Six months ago my journey with this article series started at an intense and emotional time.
The summer of 2019 brought the worst of eleven droughts that have occurred since 1998. The Quw’utsun River went on “life support”, with pumps bringing water from Cowichan Lake to the River to keep it flowing – until the rains came.
Climate projections for the Cowichan Valley Regional District (CVRD) predict such impacts when describing that we will experience hotter, drier summers and warmer, wetter winters.
The Rivers continue to guide my journey – pumping to maintain flow is now contrasted with the overflowing of banks due to a “river in the sky” that came down on January 31 st , 2020. An atmospheric river – a long, narrow region of concentrated moisture - hit Vancouver Island and levels in the Quw’utsun, Koksilah and Chemainus Rivers rose quickly. Members from First Nations and North Cowichan communities were evacuated, with some residents being transported by BC Transit bus. Key transportation corridors were cut off for hours, including the Trans-Canada Highway south of the Chemainus River Bridge. The CVRD declared a local state of emergency that lasted for two weeks.
Warmer, wetter winters can affect our emotional, physical, mental and spiritual health:
- High-rising rivers prompting evacuation can incite emotions including fear, particularly for children.
- Fast and high river flows can take people by surprise, causing physical injuries or even death.
- Heavy rainfall can increase potential risk to our surface water supplies, due to increased turbidity. For example, one Cowichan Valley community had a Boil Water Notice following the storm.
- Flooding has also been shown to effect mental health – resulting in conditions such as post-traumatic stress disorder.
When land, water, plants and animals are impacted by extreme rainfall our spiritual connections to them can also be affected.
Rain which brings flooding takes place in many ancestral stories. Within my home territory, a great flood was foreseen that people prepared for. A long rope was made out of cedar to attach to a water craft with shelter and provisions. The rope was tied to a large rock - atop a sacred mountain - and then the rains came. Weeks turned into months of rain and the water craft began to float, eventually pulling the rope taut. In some versions of the story the waters receded thanks to the smuyuqua’ - ladybug – drinking the waters from the face of the earth. When mocked for stating she could help in a great flood smuyuqua’ replied “I am a very small person, but you should not underestimate me”. When land again became visible it was apparent that life would be rebuilt in a world vigorously transformed.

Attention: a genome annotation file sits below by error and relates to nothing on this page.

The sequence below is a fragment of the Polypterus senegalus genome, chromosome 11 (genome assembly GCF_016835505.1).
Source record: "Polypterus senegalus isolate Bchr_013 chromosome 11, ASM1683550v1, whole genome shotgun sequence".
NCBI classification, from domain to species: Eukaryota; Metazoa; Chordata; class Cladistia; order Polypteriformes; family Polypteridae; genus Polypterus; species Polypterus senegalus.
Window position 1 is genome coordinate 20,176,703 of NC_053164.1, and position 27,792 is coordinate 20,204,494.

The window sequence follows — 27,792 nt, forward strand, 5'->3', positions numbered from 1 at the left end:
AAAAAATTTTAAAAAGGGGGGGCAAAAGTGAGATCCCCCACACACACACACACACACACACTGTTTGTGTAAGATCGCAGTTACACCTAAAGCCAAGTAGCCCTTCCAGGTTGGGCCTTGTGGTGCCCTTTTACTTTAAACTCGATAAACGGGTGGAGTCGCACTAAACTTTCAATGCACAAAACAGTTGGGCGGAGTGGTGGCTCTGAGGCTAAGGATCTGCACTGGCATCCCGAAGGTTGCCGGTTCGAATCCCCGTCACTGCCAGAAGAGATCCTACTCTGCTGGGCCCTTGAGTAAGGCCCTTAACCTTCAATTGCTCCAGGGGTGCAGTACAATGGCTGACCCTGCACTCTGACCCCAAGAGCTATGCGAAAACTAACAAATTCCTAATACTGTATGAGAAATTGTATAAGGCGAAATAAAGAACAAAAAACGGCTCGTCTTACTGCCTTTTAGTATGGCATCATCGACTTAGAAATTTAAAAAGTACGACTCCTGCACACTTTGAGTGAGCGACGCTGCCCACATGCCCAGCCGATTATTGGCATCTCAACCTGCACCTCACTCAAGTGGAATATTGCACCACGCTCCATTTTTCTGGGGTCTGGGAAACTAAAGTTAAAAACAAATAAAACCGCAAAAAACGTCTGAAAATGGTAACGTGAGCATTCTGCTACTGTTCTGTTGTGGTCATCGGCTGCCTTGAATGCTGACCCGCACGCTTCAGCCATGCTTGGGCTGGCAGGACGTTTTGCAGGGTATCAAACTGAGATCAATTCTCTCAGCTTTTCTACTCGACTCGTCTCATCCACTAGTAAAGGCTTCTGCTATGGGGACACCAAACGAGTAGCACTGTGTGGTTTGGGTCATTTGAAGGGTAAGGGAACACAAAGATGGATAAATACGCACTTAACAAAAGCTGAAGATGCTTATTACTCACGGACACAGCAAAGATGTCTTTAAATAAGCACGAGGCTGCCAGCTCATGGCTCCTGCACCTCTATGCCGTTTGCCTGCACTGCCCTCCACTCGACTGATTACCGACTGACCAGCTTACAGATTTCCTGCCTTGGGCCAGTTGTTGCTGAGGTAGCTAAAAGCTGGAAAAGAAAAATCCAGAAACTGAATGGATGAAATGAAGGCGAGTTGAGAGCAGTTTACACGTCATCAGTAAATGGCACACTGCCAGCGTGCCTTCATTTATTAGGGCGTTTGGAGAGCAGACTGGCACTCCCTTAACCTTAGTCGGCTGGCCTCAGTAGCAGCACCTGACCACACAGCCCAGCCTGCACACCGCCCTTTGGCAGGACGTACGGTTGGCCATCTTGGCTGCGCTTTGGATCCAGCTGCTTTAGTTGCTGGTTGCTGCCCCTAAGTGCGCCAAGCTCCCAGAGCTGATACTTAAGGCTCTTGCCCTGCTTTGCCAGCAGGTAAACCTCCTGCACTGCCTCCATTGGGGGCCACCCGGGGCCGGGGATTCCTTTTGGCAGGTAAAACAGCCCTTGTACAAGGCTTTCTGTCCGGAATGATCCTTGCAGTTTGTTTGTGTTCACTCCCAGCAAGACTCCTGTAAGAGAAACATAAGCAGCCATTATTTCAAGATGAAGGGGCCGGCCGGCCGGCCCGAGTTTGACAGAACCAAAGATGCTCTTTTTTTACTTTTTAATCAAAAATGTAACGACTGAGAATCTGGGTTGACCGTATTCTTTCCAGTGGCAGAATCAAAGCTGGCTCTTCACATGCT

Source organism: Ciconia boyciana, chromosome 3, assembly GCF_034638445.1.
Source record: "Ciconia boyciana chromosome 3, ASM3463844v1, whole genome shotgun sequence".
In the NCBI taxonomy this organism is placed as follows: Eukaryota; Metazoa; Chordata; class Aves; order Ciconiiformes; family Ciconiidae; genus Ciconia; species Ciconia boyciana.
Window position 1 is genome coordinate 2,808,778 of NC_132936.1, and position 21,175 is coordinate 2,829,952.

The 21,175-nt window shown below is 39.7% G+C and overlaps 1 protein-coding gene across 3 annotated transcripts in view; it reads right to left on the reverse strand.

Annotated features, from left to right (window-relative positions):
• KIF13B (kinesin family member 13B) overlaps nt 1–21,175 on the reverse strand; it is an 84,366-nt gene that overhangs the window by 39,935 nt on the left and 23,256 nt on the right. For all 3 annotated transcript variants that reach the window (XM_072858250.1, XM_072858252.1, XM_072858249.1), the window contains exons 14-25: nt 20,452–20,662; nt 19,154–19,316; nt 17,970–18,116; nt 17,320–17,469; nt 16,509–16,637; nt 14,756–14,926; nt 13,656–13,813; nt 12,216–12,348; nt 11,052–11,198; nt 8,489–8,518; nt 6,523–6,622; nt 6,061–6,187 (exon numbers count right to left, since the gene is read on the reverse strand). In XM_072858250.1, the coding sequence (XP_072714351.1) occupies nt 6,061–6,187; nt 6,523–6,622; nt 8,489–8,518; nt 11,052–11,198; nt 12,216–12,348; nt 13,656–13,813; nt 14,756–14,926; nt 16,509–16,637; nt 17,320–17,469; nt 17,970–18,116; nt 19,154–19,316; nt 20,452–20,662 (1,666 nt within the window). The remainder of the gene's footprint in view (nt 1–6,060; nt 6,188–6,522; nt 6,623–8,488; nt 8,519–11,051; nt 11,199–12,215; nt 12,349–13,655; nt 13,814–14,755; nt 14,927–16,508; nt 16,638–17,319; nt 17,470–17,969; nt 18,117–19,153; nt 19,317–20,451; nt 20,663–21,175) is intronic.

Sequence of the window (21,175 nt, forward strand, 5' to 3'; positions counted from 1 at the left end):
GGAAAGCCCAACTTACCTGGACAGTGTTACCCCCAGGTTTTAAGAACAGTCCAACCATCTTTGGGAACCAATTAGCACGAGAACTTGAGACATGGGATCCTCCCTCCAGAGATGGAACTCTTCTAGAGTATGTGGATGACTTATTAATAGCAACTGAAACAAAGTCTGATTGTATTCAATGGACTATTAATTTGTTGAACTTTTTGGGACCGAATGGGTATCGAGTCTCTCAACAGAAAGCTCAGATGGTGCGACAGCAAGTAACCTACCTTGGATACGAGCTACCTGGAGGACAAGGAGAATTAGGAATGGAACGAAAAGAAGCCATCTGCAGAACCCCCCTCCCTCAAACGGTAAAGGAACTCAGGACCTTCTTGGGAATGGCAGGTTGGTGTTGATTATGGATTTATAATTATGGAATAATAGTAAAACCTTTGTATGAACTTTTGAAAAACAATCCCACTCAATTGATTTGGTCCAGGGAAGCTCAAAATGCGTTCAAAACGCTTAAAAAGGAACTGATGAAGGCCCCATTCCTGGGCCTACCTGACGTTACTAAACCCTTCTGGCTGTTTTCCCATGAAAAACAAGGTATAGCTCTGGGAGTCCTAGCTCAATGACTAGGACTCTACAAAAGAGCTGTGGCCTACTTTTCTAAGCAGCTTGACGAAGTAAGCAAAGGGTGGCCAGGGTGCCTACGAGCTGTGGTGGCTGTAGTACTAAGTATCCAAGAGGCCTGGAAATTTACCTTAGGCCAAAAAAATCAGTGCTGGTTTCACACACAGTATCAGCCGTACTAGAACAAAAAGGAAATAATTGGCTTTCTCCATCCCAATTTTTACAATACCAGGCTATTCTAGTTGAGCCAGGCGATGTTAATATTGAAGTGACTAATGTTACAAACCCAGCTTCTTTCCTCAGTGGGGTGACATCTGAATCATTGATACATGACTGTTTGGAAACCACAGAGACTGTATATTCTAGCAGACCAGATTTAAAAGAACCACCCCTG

The day after the flood my 8-year-old daughter and I walked along the dike in town to witness the impact of the “river in the sky”. This was the first flooding of the Quw’utsun River in my daughter’s lifetime and it will not be the last. We witnessed how preparations that had been undertaken, the raising and reinforcement of the dike which took place after the 2009 flood, lessened the impact. I pointed to the sacred mountain and shared with her how our ancestors had anchored themselves during the great flood. As I watched her take it all in I remembered the teaching to not underestimate a small person.
We live in a time of transformation. Leadership must be transformed in just 10 months to enact the “decisive, political steps” needed for a 45% reduction in our carbon emissions by 2030. This journey is part of me giving back to the territory that has sustained my ancestors for generations upon generations.
I remember their, and our, resilience as we walk towards the deep transformation yet to come.
Shannon Waters is a Public Health + Preventive Medicine Physician, Connector and Hope Builder. In her current leadership role as Medical Health Officer for the Cowichan Valley Region at Island Health Shannon works to bring a voice to not only the health of her community but to Mother Earth.
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